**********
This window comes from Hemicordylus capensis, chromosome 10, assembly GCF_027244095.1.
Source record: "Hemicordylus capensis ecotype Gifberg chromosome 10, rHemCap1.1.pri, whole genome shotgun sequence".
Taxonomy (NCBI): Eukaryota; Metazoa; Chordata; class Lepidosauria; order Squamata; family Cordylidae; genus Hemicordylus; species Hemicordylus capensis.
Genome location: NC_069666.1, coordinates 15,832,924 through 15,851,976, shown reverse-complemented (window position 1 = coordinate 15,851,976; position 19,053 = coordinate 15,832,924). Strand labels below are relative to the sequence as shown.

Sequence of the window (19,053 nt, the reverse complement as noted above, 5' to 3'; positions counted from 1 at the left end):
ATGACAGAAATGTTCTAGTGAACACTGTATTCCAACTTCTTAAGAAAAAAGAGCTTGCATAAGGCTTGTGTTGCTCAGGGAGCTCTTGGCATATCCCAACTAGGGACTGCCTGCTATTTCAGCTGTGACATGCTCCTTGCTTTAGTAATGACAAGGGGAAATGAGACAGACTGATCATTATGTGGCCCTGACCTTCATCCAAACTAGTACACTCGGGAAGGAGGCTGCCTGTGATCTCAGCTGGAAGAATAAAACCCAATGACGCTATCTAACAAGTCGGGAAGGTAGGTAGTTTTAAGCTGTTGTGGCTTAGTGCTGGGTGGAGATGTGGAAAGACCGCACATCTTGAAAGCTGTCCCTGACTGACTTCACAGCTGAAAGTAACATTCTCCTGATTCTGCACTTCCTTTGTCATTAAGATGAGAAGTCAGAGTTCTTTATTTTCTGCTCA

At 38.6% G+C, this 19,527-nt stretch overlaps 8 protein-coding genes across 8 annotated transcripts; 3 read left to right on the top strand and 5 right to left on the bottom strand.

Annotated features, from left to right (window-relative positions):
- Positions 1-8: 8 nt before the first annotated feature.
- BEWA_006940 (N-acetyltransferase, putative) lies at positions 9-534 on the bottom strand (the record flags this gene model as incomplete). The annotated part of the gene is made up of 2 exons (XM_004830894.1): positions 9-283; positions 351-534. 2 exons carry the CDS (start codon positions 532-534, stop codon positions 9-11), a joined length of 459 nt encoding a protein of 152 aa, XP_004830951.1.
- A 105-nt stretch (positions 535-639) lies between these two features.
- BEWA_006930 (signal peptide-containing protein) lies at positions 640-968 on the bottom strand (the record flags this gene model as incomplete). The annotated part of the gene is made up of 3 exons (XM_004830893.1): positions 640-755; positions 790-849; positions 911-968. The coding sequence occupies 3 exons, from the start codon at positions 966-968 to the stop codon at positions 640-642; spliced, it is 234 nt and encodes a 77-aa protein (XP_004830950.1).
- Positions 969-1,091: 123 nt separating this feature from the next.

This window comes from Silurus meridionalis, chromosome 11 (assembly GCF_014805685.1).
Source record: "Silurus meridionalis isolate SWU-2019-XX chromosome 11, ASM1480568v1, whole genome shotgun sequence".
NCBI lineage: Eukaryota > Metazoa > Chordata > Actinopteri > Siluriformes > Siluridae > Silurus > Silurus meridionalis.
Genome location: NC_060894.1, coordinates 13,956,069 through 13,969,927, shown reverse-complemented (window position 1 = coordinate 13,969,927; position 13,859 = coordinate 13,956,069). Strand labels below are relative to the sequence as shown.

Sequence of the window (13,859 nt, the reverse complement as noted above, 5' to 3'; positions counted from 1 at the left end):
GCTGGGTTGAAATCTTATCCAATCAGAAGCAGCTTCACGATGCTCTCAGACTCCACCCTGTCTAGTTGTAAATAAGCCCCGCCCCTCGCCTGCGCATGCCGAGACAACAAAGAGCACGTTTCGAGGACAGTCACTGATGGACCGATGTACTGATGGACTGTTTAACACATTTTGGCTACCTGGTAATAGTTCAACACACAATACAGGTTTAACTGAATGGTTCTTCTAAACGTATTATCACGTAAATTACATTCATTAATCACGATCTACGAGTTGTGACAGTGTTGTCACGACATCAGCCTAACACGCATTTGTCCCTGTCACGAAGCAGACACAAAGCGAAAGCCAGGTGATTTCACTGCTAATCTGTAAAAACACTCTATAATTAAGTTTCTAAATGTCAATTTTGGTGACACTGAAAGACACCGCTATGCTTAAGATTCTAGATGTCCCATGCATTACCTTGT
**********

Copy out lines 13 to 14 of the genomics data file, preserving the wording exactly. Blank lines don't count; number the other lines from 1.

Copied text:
- Positions 969-1,091: 123 nt separating this feature from the next.

This window comes from Silurus meridionalis, chromosome 11 (assembly GCF_014805685.1).